Putin’s desperate defense, behind Biden’s f-bomb and other commentary



War report: Putin’s Desperate Defense

“Ukraine must sustain its counteroffensive” in the south heading toward Kherson, notes Jonathan Sweet at The Washington Examiner, maintaining “relentless pressure and pursuit of the enemy before Russia can reinforce its front lines with its revamped Third Army Corps.” But that unit is “largely a pick-up game of recruits between the ages of 18 and 50,” — that is, “volunteer battalions, with minimal training,” a k a “cannon fodder” as the Pentagon estimates Russia has “sustained between 70,000 and 80,000 casualties.” This may be “Vladimir Putin’s last best shot,” but “throwing a ‘corps’ made up of recently formed and trained volunteer battalions into the fight against a battle-hardened Ukrainian military confirms the Kremlin’s strategy of attrition.”

Conservative: Killing the Jobs I Held as Teen

A burger-flipping job at Wendy’s “was one of any number I held, often simultaneously, in my teens,” recalls Jason L. Riley in The Wall Street Journal, including dishwasher, stock boy and minimart cashier. For all, “the starting pay was at, or just above, minimum wage.” “Proponents of a higher wage floor always say it’s needed to help lift the poor,” buy “play down or ignore significant trade-offs. Most poor people already make more than the minimum wage, and the people who do earn the minimum are much more likely to be teenagers or young adults working part-time (as I was) than they are to be the family’s sole breadwinner.” And “raising the minimum results in fewer employment opportunities”: A state may “mandate how much Burger King pays you, but it can’t force Burger King to hire you in the first place.”

Midterm beat: Behind Biden’s F-Bomb

President Biden “finally dropped the f-bomb” — calling Trump supporters “semi-fascists” who “embrace political violence” and “don’t believe in democracy,” notes Spiked’s Tim Black. Joe’s goal: to turn the midterms “into a hyper-moralized choice between Good and Evil” by positioning “Democrats as all that stands between American and fascism” and steer debate away from Biden’s “wretched record.” Yet, comparing Trump to Mussolini or Hitler is “neither illuminating nor accurate.” Indeed, it’s “empty”: When asked what he meant by “semi-fascist,” Biden could only say, “You know what I mean.” Similarly, Black notes, spokeswoman Karine Jean-Pierre could only rail against “Republicans’ opposition to Medicare and social security spending. Which hardly sounds like fascism, semi- or otherwise.”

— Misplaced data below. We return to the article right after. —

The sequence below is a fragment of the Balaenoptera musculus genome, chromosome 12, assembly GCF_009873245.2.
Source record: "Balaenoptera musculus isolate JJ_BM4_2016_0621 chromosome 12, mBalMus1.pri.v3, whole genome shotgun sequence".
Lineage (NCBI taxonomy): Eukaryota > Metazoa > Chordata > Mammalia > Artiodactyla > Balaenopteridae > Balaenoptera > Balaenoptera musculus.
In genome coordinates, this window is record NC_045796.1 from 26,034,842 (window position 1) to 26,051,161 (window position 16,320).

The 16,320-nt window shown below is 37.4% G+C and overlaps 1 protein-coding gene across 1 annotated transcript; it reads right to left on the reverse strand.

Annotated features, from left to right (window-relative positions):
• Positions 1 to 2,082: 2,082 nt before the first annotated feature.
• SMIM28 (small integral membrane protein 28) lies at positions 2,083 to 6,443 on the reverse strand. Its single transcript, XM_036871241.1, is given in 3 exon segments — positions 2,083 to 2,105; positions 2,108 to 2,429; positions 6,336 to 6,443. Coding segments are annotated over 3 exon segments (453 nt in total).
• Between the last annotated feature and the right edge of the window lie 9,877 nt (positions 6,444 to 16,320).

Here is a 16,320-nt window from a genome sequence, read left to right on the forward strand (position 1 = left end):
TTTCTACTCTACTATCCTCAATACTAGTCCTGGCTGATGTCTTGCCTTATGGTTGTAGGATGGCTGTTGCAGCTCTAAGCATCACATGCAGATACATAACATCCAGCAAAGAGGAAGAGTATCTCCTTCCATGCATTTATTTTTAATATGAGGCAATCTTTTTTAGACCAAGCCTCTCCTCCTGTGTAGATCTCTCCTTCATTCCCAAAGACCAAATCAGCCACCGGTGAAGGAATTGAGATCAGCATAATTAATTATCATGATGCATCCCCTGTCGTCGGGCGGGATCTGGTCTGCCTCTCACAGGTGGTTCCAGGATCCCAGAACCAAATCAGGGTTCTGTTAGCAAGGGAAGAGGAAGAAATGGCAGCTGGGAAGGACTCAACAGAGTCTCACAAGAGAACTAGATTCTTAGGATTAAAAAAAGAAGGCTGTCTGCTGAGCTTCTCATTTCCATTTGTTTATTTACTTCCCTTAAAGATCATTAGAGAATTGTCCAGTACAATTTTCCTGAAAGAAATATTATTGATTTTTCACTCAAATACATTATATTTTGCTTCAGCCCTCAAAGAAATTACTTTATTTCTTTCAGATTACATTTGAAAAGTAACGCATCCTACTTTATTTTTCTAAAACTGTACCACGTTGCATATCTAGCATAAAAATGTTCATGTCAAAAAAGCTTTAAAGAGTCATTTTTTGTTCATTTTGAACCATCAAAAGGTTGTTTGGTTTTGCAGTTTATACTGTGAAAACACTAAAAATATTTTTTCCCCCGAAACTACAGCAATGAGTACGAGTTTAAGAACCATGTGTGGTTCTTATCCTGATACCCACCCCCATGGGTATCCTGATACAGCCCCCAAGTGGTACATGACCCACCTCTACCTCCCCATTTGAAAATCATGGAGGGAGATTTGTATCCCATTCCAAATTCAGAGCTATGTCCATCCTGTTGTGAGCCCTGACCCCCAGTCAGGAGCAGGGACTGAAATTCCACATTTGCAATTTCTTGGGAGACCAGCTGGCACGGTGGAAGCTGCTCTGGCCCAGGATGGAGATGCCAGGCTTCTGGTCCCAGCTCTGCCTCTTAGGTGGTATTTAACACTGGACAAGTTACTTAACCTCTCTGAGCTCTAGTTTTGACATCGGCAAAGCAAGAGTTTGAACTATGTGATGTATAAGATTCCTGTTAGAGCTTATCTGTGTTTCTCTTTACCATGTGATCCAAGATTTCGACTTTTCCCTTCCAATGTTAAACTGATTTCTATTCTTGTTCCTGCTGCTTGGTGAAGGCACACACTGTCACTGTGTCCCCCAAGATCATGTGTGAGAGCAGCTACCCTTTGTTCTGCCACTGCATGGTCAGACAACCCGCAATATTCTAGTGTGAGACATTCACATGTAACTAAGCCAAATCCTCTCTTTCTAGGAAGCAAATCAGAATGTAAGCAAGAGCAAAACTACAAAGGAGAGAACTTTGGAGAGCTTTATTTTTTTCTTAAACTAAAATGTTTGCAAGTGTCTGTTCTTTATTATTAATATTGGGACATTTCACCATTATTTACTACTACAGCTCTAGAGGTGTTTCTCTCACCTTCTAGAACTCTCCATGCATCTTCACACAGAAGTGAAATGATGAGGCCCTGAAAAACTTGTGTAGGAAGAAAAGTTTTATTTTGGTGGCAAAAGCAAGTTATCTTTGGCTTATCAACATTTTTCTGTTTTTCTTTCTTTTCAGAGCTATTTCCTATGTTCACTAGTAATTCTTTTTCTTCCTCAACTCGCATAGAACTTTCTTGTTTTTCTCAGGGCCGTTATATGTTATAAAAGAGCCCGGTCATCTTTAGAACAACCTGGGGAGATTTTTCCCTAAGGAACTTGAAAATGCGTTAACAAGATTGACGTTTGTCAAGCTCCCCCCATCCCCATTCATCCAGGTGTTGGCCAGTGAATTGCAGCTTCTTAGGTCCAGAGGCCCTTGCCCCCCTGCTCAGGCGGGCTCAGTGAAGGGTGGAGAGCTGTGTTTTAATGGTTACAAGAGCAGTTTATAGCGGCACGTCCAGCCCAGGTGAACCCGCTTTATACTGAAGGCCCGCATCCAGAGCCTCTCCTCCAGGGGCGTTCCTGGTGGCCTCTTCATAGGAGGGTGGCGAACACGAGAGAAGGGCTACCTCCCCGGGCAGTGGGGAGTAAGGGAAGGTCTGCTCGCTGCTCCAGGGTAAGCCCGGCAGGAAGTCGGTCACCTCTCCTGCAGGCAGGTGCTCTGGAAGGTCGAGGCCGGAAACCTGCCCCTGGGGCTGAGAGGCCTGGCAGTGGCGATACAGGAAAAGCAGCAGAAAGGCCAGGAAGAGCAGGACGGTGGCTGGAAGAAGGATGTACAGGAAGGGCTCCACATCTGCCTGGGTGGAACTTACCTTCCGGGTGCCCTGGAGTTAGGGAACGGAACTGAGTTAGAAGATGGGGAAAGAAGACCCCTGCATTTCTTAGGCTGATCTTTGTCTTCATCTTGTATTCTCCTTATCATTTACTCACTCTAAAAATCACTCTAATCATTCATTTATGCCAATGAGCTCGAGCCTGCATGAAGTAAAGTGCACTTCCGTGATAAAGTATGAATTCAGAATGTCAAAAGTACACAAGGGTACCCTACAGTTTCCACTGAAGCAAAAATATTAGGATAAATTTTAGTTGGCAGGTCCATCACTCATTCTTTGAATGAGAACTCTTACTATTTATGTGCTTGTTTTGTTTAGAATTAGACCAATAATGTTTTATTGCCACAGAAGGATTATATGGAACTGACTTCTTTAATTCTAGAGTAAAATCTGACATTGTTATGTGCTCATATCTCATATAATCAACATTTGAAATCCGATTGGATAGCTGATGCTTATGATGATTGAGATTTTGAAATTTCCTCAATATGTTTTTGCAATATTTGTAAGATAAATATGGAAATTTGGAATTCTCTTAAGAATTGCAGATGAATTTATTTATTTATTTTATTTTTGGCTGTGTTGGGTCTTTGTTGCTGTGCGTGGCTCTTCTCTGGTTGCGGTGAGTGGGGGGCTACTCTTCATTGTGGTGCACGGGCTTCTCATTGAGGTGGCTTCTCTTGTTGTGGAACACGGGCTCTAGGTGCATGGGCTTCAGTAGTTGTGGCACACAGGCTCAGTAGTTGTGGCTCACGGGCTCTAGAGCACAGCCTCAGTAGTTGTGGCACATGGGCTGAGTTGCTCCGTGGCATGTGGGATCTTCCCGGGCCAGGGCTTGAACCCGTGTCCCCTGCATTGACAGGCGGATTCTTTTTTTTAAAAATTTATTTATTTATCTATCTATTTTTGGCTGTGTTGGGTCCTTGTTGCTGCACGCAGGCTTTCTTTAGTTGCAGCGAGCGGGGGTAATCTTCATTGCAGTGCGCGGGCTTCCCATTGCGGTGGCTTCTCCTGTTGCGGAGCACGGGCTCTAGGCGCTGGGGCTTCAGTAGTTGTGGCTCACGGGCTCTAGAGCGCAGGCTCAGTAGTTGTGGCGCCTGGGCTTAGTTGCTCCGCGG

Culture critic: An All-Too-Telling Meltdown

The group Podcast Movement suffered a “meltdown” over “conservative commentator Ben Shapiro’s mere presence” at its conference last week, bemoans Billy Hallowell at The Washington Times, as organizers apologized, “We take full responsibility for the harm done by his presence” and, “The pain caused by this one will always stick with us.” This, Hallowell notes, when “witnesses told me he graciously took photos, met fans and offered a kind demeanor at the conference.” Huh? “The irony — that this unfolded at a conference purportedly meant to celebrate multifarious voices — adds to the strangeness.” Indeed, “How have so many people embracing the ‘liberal’ and tolerant labels become the poster children of everything but?”

Libertarian: ’Fess Up, COVID Lockdowners

When “roughly one-third of all Pennsylvania businesses were closed due to the state’s heavy-handed COVID restrictions,” Attorney General Josh Shapiro “encouraged residents to rat out their neighbors for breaking the rules,” recalls Reason’s Eric Boehm. “Now that he’s running for governor, however, Shapiro says that he was privately against it all.” Responding “to a line of attack” from his GOP opponent, Shapiro says that “folks got it wrong.” But “Shapiro surely had a place at the table as the emergency orders and mandatory business closures were being hashed out.” Sorry: “It wasn’t ‘folks’ who screwed up Pennsylvania’s response to COVID, forced businesses to close, and encouraged neighbors to snitch on one another for the crime of simply trying to earn a living. It was, at least in part, Josh Shapiro.” He “ought to own up to being wrong.”

Compiled by The Post Editorial Board



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